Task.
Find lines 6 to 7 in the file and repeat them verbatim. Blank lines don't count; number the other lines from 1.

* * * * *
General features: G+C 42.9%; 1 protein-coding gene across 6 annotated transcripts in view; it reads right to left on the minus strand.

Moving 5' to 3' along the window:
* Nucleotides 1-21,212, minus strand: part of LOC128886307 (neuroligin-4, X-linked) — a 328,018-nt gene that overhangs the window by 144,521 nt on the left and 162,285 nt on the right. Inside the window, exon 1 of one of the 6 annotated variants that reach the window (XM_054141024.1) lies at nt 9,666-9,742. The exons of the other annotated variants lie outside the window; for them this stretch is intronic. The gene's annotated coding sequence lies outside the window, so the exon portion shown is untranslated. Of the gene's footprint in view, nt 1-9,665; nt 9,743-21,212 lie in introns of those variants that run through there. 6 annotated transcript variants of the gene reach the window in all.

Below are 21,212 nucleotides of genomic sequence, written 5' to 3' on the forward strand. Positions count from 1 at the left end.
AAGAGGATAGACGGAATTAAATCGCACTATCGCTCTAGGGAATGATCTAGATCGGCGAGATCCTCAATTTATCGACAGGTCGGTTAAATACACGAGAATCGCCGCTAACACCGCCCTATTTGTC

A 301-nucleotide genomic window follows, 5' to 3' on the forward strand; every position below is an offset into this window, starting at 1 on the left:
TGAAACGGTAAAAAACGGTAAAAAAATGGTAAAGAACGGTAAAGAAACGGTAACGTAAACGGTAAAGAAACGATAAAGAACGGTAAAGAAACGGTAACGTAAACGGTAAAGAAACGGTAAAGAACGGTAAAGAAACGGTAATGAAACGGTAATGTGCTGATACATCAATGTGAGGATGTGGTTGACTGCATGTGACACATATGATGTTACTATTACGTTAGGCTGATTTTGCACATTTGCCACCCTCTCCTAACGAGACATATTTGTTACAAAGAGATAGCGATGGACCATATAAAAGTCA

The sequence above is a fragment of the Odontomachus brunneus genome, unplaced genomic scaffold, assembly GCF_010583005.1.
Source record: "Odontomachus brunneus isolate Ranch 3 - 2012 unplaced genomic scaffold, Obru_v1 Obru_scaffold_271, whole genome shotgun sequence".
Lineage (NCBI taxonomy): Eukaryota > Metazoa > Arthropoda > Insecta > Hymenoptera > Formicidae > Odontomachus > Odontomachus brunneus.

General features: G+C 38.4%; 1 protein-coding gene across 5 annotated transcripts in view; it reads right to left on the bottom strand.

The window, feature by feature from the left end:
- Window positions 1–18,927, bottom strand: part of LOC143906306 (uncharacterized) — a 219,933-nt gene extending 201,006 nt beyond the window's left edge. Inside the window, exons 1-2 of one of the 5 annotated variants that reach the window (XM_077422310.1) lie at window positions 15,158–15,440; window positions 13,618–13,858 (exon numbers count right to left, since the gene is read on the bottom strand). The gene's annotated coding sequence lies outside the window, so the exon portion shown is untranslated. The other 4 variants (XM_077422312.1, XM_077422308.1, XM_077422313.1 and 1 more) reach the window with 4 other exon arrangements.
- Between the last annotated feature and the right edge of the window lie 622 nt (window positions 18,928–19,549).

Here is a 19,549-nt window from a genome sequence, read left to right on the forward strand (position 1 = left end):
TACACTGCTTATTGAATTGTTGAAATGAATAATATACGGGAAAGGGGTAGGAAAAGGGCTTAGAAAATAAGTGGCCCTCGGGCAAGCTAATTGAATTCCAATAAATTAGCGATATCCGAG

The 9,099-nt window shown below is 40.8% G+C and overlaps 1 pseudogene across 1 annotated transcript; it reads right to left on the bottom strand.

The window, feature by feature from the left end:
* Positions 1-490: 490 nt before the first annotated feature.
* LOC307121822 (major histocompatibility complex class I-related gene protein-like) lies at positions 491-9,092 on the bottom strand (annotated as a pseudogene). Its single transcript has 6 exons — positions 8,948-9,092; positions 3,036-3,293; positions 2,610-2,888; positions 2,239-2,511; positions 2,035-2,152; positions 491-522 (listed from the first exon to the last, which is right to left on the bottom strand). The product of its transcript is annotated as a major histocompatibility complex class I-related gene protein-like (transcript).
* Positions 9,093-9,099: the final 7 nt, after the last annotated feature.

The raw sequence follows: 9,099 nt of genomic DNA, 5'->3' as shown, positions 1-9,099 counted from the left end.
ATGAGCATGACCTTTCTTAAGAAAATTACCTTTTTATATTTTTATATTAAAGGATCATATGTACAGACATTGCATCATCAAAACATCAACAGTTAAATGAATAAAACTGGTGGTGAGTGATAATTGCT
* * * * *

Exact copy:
A 301-nucleotide genomic window follows, 5' to 3' on the forward strand; every position below is an offset into this window, starting at 1 on the left:
TGAAACGGTAAAAAACGGTAAAAAAATGGTAAAGAACGGTAAAGAAACGGTAACGTAAACGGTAAAGAAACGATAAAGAACGGTAAAGAAACGGTAACGTAAACGGTAAAGAAACGGTAAAGAACGGTAAAGAAACGGTAATGAAACGGTAATGTGCTGATACATCAATGTGAGGATGTGGTTGACTGCATGTGACACATATGATGTTACTATTACGTTAGGCTGATTTTGCACATTTGCCACCCTCTCCTAACGAGACATATTTGTTACAAAGAGATAGCGATGGACCATATAAAAGTCA